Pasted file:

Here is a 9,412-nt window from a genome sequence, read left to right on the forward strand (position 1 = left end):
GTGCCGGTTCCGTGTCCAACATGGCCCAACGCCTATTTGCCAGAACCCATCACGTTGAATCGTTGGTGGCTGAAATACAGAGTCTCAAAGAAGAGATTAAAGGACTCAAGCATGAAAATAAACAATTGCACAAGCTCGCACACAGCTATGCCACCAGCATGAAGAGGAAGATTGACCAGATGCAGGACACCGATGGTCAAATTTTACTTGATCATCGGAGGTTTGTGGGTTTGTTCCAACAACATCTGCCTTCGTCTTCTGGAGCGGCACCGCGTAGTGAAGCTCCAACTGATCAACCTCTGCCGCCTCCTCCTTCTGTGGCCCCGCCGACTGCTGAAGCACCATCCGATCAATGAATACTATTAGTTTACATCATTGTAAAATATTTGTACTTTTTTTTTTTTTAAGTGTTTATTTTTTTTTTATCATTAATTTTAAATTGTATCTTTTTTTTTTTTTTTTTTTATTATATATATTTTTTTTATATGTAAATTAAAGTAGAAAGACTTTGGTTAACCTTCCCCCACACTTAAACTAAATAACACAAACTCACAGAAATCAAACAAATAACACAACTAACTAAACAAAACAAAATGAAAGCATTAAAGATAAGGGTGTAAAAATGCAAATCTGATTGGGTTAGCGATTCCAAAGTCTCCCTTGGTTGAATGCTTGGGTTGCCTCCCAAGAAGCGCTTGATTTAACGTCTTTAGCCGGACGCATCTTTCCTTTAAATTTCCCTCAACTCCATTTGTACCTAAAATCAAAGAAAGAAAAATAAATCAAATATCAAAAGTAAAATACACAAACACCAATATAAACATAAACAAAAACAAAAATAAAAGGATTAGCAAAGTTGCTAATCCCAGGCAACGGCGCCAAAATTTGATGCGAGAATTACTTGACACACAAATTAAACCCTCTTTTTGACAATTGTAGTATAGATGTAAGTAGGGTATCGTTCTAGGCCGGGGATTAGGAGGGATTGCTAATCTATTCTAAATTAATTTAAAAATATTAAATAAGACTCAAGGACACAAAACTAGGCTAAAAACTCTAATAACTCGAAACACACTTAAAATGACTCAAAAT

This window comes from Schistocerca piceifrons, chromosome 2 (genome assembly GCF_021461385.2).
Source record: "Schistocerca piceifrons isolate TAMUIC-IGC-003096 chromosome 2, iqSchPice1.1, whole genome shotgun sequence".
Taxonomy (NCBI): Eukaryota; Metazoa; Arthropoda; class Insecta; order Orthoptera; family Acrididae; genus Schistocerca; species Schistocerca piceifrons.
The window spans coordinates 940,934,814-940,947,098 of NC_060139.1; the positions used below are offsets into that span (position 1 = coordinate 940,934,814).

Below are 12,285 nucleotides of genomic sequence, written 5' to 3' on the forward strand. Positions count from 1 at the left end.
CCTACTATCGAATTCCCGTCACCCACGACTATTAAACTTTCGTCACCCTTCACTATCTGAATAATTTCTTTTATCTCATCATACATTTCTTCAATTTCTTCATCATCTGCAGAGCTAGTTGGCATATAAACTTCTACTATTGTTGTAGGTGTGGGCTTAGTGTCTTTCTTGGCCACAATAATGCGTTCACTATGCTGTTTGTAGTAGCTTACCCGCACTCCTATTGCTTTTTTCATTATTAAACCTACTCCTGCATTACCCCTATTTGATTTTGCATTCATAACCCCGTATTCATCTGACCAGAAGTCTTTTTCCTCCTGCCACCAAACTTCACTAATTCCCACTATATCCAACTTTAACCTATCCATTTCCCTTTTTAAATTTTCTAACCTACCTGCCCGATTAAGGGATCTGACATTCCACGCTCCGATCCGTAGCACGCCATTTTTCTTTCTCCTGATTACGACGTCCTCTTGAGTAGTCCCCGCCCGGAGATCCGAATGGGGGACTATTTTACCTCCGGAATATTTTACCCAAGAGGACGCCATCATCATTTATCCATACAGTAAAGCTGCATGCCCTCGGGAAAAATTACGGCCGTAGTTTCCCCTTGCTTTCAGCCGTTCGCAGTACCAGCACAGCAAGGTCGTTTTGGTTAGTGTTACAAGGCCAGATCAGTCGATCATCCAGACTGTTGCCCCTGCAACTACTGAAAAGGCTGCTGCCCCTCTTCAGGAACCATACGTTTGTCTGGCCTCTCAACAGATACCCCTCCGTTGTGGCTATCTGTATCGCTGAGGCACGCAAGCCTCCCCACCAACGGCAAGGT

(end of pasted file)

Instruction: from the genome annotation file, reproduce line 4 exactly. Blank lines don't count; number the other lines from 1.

Source record: "Schistocerca piceifrons isolate TAMUIC-IGC-003096 chromosome 2, iqSchPice1.1, whole genome shotgun sequence".